Wednesday, December 08, 2010

Derek Jeter will use Yankees stand in negotiations as fuel to prove Brian Cashman and others wrong

By John Harper
The Daily News
Wednesday, December 8th 2010, 4:00 AM

TAMPA - After Derek Jeter had said his piece, after he'd made it clear how furious he was that his contract negotiation sold so many newspapers over the last few weeks, perhaps his most telling comment involved his view of the future.

Jeter admitted that getting the fourth-year player option in his new deal was vital to him, not so much for the money, he said, but to put off another contract negotiation as long as possible.

"For me it was the longer the better on this one," he said, "so I don't have to deal with this."

"So you're going to have another one of these negotiations?" he was asked.

"Four years from now," Jeter said. "And I promise you, you won't hear about that one."

If you want a snapshot of Jeter, that's it. After all the debate over his declining range and whether his poor offensive season is the start of a significant decline, Jeter is convinced he'll be playing for the Yankees in 2015 and beyond.

He didn't say he'd still be playing shortstop at that point, but then again, he didn't say that he wouldn't be either.

If nothing else, you have to figure that Jeter is more driven than ever to prove his point. He has always taken any perceived slights to heart, looking for and finding criticism in the media to use as motivation, but it's clear now that he will be fueled by anger directed mostly at GM Brian Cashman and the Yankee front office.

He blames them for not only turning his negotiation into a public spitting contest, but also for the perception that his contract demands were unreasonable.

"The perception was greed," he said of his position, "when it's really just a negotiation."

What Jeter didn't say is he is likely miffed, as well, that he had to give much more than the Yankees did to get a deal done. He didn't like settling for $51 million over three years plus the option year when he fully expected to be paid $20 million-plus for four or five years because of all he has meant to the franchise and because he believes he can play until he's 45.

The bottom line is that the Yankees made Jeter face reality - they're paying him more than his market value as a shortstop who will turn 37 next June and they weren't going to make the same mistake they made on Alex Rodriguez's contract.

And that probably made the captain as angry as anything.

Jeter, as has been well-documented, can be very unforgiving when he feels he has been betrayed. And though he wouldn't single anyone out Tuesday, he clearly feels that way about Cashman challenging him during the negotiations to go get a better deal from another team if he didn't like the Yankee offer.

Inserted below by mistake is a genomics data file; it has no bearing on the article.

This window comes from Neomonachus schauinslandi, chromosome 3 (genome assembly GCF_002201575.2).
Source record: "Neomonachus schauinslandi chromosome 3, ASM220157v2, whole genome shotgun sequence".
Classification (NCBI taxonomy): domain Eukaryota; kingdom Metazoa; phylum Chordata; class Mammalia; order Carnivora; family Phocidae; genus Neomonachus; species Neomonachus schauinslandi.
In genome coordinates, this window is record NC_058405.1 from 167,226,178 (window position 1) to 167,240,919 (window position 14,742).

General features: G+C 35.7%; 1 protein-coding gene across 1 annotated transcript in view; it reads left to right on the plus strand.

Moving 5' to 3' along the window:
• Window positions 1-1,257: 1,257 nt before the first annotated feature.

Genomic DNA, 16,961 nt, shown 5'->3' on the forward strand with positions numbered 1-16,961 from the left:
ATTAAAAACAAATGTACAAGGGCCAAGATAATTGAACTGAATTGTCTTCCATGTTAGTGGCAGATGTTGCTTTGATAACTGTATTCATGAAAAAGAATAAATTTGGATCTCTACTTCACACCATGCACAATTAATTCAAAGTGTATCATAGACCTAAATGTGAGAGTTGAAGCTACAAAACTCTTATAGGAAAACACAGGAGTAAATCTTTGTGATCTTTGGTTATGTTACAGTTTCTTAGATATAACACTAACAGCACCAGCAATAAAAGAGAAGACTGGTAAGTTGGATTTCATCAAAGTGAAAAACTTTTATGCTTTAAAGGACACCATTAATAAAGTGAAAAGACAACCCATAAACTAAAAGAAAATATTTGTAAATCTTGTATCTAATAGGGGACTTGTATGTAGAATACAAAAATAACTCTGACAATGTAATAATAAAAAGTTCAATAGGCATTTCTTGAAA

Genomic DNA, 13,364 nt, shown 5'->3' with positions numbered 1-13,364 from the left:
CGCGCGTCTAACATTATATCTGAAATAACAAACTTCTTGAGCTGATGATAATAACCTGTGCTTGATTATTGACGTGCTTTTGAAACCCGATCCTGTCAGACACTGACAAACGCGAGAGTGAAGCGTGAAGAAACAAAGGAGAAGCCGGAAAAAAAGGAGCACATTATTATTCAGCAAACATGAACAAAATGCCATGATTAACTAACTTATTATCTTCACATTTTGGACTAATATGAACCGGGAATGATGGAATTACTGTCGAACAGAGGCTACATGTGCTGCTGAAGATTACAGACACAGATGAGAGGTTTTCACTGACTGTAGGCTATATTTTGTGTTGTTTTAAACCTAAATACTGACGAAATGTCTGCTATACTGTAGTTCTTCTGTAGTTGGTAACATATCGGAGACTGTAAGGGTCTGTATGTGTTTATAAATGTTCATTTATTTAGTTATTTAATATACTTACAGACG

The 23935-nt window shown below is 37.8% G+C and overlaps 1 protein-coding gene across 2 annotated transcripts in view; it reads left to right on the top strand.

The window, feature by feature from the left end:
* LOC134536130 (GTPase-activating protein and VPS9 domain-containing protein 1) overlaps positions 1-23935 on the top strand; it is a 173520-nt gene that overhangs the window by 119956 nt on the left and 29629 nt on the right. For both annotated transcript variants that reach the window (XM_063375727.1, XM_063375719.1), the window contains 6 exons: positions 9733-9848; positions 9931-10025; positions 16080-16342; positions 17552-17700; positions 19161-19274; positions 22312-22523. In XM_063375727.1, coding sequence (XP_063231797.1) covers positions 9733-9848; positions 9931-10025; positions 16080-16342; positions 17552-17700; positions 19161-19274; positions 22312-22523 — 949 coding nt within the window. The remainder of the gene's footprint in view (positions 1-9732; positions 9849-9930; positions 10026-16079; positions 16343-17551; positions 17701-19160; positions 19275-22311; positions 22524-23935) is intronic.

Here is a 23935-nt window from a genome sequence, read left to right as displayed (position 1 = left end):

But here's where it gets sticky. Cashman surely overreacted to agent Casey Close's comments to the Daily News, when Close called the negotiations "baffling," but Jeter can't stand there as he did Tuesday and say that his agent wasn't speaking for him.

"He can have his own opinion," Jeter said. "My job is to play baseball. His job is to negotiate."

Sorry, it doesn't work that way. The agent speaks for the player, so in that sense, Jeter has to take at least some responsibility for the negotiations getting out from behind closed doors.

In any case, it seems clear that some harsh words were exchanged when those doors were pulled shut again and a deal was finally struck. There was the five-hour meeting in Tampa and then Cashman, Hal Steinbrenner, and Jeter met on Saturday in New York.

"Any issues I've had with anyone, they've been addressed," was the way Jeter put it. "We've moved on."

Jeter had a right to be angry, and for someone who has been so guarded throughout his career, it was refreshing to see him reveal some true emotions.

On the other hand, he was being unrealistic if he thought he could ask for a five-year, $100-plus million contract at his age, coming off a subpar year, and think the negotiation wouldn't get messy, to use Hal Steinbrenner's prophetic word from a month ago.

Now the question is where the reality lies on the ballfield for Jeter. And, really, that's what is important here. Tuesday he said he considered his 2010 season "a hiccup," but admitted, "It's my job to go out there and prove that it was."

Jeter has more motivation than ever to do it. And after all the ugliness of the negotiations, that can't be a bad thing for a man who is convinced he has another contract negotiation ahead of him.

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